As I Walk

I look up to people like Alan Cox. It’s really reassuring to me when he answers a question like this. No matter how great one becomes at something, there is always someone better. It’s not about being the best, it’s about doing the most with what you have. Link is from

LXF: You say you’ve got a fairly free rein to work on what you want. Do you find it difficult to keep yourself disciplined to finish certain projects?

AC: What often tends to happen in the free software world is that you get a project to a certain state, and it works, it’s usable, it’s in the mainstream kernel, and then somebody else will come along and start contributing to it who is simply better at that subject than you are. And the best thing you can do is go and find some other project.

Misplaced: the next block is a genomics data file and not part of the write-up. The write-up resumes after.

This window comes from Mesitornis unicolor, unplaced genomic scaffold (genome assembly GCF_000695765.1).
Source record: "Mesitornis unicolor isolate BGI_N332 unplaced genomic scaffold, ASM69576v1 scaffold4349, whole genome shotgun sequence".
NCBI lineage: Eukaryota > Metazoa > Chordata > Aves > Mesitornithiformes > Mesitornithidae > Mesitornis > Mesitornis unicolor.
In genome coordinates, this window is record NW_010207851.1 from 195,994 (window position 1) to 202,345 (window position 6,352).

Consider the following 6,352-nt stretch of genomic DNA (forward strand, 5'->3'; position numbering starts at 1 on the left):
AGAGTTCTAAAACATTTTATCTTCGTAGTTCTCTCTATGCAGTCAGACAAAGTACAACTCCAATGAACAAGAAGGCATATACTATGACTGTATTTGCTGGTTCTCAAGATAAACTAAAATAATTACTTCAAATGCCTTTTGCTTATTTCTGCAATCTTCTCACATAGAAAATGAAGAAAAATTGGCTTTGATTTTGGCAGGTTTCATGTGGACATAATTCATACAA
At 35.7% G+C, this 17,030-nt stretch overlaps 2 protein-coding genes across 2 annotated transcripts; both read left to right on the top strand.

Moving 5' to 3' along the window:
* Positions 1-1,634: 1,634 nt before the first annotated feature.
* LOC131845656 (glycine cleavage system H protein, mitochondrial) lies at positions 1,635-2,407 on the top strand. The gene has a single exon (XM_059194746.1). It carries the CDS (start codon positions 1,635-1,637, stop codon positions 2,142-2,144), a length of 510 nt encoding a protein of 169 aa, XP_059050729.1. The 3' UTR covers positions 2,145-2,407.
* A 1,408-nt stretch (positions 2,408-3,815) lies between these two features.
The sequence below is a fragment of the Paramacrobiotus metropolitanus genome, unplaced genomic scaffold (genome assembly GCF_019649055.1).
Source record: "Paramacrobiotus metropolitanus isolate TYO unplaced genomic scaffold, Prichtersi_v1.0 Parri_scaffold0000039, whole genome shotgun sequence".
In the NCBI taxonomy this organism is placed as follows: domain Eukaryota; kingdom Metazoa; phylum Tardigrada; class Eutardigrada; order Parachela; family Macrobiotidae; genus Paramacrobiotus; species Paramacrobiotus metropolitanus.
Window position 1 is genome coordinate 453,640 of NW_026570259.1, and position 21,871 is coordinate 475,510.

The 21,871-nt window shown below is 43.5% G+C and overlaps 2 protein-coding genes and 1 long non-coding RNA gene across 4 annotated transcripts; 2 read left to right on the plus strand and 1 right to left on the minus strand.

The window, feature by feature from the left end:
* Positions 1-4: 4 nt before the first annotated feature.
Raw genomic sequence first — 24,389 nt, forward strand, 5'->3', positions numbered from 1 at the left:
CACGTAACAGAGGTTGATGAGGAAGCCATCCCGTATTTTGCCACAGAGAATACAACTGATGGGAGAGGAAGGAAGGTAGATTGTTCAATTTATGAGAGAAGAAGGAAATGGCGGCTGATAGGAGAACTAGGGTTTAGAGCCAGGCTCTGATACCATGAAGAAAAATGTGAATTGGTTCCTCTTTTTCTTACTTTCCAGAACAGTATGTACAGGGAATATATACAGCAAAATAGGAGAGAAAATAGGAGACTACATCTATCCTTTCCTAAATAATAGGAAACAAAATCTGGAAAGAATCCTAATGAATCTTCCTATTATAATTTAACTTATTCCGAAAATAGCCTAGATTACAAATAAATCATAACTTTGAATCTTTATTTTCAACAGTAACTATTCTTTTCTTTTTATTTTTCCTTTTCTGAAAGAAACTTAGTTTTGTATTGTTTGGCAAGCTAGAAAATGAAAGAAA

That happened with things like the networking code, it happened with the multiprocessing… it was great. It wasn’t my problem any more. And they worked a lot better than if I had been left in charge of them. A lot of what I tend to do is cleaning up, fixing and making work really old, horrible grungy code. It was one of the jobs I did in the proprietary software world, which meant I was greatly in demand, and it’s one thing I do in the free software world, and I think it’s a very important part of my daily job.

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